The fact is, we want stories that speak to both head and heart. So when evil and forgiveness and the work of God are presented in The Shack it surprises me that some of us are not more interested. The criticism reminds me how much easier it is to criticize something we feel is wrong than it is to demonstrate something we believe is right.

Should The Shack be taken seriously – yes. Should The Shack be taken literally – no. Is it an exaggeration – yes. Will it prompt people to think and talk about God – yes.

4 thoughts on “A Quick Stop at The Shack

  1. Randy,
    I have not seen the movie and read most of the book a few years ago. My first thought was that I might like the book better because by it’s written form, it leaves some blanks for my own theological imagination to work. I did not want Hollywood filling in those blanks for me by giving me the pictures that could be distorted. In other words, I prefer the notion of a biblically guided imagination. [Imagination is something we have to engage in order to consider some of the heavier Christian truths like the Trinity and the Incarnation, so imagination is not necessarily bad.]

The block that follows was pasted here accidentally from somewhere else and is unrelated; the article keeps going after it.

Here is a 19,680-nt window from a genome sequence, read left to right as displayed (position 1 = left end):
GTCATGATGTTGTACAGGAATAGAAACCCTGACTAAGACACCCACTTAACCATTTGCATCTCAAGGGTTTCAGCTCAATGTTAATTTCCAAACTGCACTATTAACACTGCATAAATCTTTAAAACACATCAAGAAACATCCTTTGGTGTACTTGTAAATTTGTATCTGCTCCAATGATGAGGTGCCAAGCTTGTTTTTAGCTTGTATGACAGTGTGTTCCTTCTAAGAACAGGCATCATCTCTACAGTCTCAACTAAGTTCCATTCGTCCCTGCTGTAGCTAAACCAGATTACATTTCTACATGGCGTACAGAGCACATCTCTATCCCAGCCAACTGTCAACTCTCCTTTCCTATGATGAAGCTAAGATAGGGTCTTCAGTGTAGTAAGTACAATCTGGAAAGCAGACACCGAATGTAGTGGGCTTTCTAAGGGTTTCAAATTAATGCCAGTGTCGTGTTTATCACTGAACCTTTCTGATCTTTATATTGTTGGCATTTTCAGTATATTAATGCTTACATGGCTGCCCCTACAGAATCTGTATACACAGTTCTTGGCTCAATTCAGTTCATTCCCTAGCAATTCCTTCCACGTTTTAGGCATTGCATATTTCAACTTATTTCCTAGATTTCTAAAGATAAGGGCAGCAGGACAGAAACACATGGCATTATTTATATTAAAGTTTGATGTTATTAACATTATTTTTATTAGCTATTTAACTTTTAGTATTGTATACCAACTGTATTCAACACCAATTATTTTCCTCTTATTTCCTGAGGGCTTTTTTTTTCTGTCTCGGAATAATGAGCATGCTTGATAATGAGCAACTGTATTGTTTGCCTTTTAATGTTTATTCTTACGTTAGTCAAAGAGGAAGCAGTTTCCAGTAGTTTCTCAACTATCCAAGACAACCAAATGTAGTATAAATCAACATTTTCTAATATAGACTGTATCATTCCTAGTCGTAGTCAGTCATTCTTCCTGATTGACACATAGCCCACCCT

I really like your review. It nudges me to give more well-rounded thought to both the book and movie because you shift the emphasis for the Christian who is thinking theologically away from what the book/movie might teach to what questions it might raise that can be inroads for us to talk about a more robust [Scot McKnight’s term] and biblical gospel. Good job.

    And Randy, let’s be clear. You are hip, trendy, cool and many other things.